The best pop music comes when the artist performing the music isn't afraid to reveal something about themselves. This does not mean an artist has to take away all the grandiose that today's pop music usually has, but they do need to look inside themselves for something that can make a song legitimately good.
A new face on the block, Shy Girls, isn't afraid to strip away some of the flashy elements and prefers to find solitude in his words and minimal instrumentals. His new album Salt is an intimate and revealing debut record that shows a lot of character and a lot of potential for his future.
The stark textures and reverberating atmospheres of Salt play a big part in what makes this debut so successful. The first track 'You Like The Pain Too' is ringed with innocence, Shy Girls' smooth and flowing vocals echoing above the piano and creaking cello, telling a tale about love and passion. It's dark and moody atmosphere pairs with its seemingly naked core, providing a sense that you're really looking into the mind of Shy Girls as well as that he's speaking from his heart. 'Watercolor Dreams' follows up with a bit more drive, guitars and a drum beat challengingly moving forward as Shy Girls sings with more subtle rage in his voice. The harmonies in this track really sell it as something big, though a bigger, more grand ending could've made it all the more better.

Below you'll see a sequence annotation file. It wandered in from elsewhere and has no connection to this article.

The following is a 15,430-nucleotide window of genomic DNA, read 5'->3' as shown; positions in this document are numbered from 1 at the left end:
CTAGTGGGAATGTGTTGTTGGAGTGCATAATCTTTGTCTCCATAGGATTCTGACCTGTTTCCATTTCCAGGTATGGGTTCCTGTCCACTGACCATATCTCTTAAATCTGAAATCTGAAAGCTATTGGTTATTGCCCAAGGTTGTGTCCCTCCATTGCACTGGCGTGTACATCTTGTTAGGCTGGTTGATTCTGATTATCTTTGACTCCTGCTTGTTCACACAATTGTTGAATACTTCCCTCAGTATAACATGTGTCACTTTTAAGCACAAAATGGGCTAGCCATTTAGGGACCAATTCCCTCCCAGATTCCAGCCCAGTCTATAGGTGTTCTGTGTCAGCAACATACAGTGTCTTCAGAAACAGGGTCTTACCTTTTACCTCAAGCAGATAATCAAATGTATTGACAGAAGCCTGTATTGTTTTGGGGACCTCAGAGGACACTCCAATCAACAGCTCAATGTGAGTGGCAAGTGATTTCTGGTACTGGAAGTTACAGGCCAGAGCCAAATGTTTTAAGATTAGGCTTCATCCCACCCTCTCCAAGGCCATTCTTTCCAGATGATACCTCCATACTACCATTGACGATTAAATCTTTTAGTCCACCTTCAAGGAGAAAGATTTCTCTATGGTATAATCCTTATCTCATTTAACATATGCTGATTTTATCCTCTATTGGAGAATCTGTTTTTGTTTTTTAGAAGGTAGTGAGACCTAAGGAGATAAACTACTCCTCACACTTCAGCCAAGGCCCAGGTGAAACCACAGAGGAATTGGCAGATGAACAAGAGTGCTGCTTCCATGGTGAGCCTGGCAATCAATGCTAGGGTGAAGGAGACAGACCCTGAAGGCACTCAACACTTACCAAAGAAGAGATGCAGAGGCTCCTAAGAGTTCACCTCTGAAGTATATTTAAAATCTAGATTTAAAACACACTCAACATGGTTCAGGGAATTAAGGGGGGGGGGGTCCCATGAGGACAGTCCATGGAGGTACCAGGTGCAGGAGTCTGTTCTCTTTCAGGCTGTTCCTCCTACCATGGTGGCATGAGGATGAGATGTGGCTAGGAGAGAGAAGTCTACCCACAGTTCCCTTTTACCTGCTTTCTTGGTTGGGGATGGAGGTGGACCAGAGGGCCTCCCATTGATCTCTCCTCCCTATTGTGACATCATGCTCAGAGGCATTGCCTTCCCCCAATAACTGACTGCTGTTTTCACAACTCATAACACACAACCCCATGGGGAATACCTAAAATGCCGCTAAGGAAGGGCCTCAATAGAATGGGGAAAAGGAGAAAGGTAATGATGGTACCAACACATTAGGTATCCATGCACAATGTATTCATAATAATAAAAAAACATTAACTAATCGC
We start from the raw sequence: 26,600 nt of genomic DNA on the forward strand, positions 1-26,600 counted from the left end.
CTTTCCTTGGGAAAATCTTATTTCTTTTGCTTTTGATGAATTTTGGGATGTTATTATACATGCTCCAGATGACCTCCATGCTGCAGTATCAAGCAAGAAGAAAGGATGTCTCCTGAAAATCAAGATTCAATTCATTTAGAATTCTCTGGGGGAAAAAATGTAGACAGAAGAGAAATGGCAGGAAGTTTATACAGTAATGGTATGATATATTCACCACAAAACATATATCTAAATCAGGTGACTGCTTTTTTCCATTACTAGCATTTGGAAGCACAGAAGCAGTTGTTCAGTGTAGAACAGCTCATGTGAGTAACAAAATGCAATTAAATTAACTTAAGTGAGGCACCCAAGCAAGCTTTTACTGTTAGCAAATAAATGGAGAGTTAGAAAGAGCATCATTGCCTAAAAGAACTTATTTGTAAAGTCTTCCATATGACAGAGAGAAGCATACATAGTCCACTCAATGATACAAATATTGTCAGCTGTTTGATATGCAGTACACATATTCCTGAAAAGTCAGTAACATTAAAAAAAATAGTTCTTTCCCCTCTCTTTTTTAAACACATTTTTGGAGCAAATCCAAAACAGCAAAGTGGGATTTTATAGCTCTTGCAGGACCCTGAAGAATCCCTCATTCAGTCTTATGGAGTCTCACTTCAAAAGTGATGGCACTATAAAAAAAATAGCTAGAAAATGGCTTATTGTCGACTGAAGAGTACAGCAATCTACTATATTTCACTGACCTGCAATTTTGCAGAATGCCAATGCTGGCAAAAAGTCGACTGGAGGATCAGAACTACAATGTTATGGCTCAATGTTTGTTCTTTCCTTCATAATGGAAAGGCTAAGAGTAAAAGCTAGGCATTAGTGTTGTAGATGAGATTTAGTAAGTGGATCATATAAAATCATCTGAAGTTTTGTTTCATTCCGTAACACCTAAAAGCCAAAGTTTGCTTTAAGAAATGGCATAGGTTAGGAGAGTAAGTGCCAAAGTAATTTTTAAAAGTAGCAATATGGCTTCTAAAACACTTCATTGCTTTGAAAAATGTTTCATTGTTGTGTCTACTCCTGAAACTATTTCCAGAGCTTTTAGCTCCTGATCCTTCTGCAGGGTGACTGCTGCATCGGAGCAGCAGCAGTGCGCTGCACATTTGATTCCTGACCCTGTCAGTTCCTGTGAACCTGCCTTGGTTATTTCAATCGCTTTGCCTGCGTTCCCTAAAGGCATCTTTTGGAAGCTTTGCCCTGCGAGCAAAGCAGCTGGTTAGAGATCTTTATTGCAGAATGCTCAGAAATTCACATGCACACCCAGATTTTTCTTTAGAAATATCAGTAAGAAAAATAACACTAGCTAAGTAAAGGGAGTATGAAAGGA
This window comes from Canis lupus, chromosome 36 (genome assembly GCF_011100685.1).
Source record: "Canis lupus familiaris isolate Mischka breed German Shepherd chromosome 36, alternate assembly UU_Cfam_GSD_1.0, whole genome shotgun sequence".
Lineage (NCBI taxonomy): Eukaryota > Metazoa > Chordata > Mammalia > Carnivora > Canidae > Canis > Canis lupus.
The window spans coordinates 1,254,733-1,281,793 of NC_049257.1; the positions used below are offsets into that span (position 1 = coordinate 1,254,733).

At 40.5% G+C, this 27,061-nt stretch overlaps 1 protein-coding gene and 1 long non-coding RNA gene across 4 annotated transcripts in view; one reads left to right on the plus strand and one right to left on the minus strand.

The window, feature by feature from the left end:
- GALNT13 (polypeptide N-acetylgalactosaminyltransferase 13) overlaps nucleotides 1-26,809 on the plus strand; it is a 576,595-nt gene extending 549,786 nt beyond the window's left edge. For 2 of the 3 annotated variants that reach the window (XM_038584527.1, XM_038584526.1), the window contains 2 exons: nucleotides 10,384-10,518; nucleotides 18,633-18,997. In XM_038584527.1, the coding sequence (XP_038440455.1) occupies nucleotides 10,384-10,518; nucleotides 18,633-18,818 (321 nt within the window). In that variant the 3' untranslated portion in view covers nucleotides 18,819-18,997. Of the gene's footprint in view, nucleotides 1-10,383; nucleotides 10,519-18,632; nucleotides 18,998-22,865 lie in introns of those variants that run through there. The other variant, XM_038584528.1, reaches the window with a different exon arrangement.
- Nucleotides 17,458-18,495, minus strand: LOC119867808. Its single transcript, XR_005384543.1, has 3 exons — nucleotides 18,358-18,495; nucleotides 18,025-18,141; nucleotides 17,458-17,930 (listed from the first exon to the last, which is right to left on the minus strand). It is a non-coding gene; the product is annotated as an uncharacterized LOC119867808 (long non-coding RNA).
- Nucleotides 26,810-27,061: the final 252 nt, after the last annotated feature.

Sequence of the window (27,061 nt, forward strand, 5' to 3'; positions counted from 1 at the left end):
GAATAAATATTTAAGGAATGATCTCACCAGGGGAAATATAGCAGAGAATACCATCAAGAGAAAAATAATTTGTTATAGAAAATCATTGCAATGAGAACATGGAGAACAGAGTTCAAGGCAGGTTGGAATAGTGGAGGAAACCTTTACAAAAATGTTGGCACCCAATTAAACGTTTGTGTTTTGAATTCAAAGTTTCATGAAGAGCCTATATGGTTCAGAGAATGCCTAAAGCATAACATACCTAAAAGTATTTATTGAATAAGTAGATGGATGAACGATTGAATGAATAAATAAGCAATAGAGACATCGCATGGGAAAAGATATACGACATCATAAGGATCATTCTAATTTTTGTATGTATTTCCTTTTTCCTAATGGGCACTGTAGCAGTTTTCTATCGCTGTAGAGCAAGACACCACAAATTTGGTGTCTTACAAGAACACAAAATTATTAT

The end of the album comes with some more energetic tracks in terms of sound. 'What If I Can' culminates to some brassy synths playing over a light beat and moody pianos after the electronic and pained beginning of the track. 'I Am Only A Man is full of big, dramatic synth hits between its beautiful piano verses, Shy Girls' crying falsettos bringing the track to a big end. There's also some slower numbers, like closing track 'Collecting,' its bluesy and moody piano ringing with the same revealing nature as the introduction. The song has a more electronic build than the prior track, though, and grows in warmth rather than in sorrow.
As it is a debut, there are some places where this album could be improved. The center of the album feels a bit run down, starting with 'Trivial Motion.' The 80s pop sound has been overdone and feels genuinely outdated as it is now, and while Shy Girls' delivery does provide a sweet overtone the song, it's something we've heard before time and time again. 'Why I Love' is pretty much the same song, except far more repetitive and tired sounding. A lot of this record needs more climax, as well, with nothing really reaching any high points.
Good pop is revealing, and that's exactly what Shy Girls' debut album Salt is. It's an intimate and revealing record that puts you in the longing and knowing mind of its singer, and it really pays off. This album may not be the perfect debut, but it is telling of a great future ahead: any artist daring enough to be this open on a debut is destined for success.
Favorite Tracks: You Like The Pain Too, Watercolor Dreams, I Am Only A Man
Least Favorite Track: Why I Love
Rating: 75 / 100
Buy or listen to Salt here: